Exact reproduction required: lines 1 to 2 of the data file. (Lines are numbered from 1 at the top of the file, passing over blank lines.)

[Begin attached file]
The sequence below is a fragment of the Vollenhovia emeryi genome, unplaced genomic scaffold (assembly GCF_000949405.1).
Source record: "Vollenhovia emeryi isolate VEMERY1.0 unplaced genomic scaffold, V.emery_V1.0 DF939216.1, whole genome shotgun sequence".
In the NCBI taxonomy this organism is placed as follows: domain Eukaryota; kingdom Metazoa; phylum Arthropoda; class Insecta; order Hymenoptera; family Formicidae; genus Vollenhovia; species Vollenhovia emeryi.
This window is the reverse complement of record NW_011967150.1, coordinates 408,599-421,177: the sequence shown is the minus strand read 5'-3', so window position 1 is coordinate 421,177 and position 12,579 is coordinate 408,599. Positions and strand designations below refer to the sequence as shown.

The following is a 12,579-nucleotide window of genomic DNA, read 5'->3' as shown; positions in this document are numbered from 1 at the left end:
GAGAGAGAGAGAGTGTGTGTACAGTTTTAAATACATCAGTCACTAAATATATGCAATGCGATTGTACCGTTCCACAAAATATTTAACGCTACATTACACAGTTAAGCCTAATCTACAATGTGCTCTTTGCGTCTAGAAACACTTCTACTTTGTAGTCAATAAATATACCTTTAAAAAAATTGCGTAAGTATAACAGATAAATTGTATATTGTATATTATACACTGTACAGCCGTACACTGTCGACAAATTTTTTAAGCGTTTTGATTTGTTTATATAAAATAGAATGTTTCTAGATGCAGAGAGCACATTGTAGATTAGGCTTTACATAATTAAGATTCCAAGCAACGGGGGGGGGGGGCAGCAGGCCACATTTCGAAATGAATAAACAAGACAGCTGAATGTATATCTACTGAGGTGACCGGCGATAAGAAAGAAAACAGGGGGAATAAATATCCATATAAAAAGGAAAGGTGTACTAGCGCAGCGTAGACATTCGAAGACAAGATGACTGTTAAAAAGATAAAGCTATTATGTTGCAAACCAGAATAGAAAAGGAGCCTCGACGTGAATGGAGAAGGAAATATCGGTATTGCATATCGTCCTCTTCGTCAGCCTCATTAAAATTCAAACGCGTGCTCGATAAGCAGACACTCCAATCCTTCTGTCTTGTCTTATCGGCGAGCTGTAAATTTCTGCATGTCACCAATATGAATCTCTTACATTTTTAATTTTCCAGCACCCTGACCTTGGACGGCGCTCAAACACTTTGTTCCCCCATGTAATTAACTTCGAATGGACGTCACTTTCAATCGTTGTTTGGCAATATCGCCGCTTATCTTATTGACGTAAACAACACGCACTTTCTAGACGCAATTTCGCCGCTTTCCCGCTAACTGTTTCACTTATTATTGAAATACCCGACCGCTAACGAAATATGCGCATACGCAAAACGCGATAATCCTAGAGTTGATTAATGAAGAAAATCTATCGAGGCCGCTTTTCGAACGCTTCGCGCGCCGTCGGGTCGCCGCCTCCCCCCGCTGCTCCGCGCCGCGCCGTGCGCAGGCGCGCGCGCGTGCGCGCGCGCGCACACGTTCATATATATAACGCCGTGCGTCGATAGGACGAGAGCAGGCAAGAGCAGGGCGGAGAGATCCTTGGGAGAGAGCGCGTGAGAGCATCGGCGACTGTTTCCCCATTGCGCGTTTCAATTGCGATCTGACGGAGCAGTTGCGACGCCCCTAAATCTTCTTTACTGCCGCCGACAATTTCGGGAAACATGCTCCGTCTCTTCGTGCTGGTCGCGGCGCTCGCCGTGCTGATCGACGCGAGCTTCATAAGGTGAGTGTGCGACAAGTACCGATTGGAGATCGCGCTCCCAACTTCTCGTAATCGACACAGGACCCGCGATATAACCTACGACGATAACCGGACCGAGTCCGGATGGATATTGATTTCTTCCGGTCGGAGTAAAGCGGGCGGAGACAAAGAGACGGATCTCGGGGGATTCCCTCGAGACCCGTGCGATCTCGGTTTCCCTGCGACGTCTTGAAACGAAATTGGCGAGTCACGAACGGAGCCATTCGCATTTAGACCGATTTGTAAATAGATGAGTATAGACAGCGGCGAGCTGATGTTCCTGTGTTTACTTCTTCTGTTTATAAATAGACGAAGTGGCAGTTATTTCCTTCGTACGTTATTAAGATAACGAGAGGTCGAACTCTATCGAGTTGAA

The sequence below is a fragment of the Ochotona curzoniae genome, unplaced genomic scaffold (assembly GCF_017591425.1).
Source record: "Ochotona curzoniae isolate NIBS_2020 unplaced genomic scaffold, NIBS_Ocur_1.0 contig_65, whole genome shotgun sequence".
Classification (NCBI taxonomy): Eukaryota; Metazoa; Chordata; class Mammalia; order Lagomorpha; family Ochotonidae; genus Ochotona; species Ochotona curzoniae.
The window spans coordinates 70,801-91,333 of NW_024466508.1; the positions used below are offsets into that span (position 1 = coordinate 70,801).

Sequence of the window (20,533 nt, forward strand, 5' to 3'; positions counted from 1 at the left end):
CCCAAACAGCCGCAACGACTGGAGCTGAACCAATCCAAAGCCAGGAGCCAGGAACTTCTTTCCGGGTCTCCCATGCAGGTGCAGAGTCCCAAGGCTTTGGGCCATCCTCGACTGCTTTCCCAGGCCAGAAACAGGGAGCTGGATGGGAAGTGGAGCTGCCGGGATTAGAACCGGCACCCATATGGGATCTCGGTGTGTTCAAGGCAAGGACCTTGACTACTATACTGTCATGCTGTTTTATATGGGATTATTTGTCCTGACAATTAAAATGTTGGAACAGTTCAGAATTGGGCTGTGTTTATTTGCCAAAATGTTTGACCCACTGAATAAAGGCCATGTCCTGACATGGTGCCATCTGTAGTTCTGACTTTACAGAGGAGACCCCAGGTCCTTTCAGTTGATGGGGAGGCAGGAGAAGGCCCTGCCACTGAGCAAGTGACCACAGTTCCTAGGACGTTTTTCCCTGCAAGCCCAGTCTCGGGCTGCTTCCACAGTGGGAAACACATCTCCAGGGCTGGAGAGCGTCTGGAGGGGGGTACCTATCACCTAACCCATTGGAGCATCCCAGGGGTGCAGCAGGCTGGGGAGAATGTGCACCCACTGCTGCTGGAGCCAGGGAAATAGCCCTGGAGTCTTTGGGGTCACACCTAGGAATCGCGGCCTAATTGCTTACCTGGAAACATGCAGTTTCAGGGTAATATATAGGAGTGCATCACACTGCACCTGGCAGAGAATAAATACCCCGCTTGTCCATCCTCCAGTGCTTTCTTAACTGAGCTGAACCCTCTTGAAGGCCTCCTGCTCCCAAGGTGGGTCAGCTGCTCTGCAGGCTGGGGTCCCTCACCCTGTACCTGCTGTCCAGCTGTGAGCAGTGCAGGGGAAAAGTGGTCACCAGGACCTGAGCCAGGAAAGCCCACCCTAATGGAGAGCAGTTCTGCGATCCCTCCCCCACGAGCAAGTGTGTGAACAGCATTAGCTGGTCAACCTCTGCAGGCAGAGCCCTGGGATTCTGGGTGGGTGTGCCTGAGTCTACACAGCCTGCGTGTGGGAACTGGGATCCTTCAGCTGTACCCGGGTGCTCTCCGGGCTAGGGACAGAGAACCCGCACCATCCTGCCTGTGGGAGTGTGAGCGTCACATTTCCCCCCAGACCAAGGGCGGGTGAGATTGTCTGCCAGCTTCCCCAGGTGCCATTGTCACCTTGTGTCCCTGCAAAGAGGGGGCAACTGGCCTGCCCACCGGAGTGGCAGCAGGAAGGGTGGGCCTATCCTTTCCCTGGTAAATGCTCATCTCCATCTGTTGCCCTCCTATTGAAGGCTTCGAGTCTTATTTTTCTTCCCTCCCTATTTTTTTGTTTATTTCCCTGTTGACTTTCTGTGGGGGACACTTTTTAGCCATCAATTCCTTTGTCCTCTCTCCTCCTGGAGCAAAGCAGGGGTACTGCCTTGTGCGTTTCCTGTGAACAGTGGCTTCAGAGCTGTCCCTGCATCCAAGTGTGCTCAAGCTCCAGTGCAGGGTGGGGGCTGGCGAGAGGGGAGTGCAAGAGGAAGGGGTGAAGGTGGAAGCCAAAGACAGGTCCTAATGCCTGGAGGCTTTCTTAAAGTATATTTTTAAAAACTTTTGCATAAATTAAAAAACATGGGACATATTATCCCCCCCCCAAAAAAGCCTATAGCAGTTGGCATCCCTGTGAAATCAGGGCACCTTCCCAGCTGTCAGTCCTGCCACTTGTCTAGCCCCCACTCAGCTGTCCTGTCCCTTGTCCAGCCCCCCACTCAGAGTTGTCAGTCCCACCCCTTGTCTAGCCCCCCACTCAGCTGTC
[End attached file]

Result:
The sequence below is a fragment of the Vollenhovia emeryi genome, unplaced genomic scaffold (assembly GCF_000949405.1).
Source record: "Vollenhovia emeryi isolate VEMERY1.0 unplaced genomic scaffold, V.emery_V1.0 DF939216.1, whole genome shotgun sequence".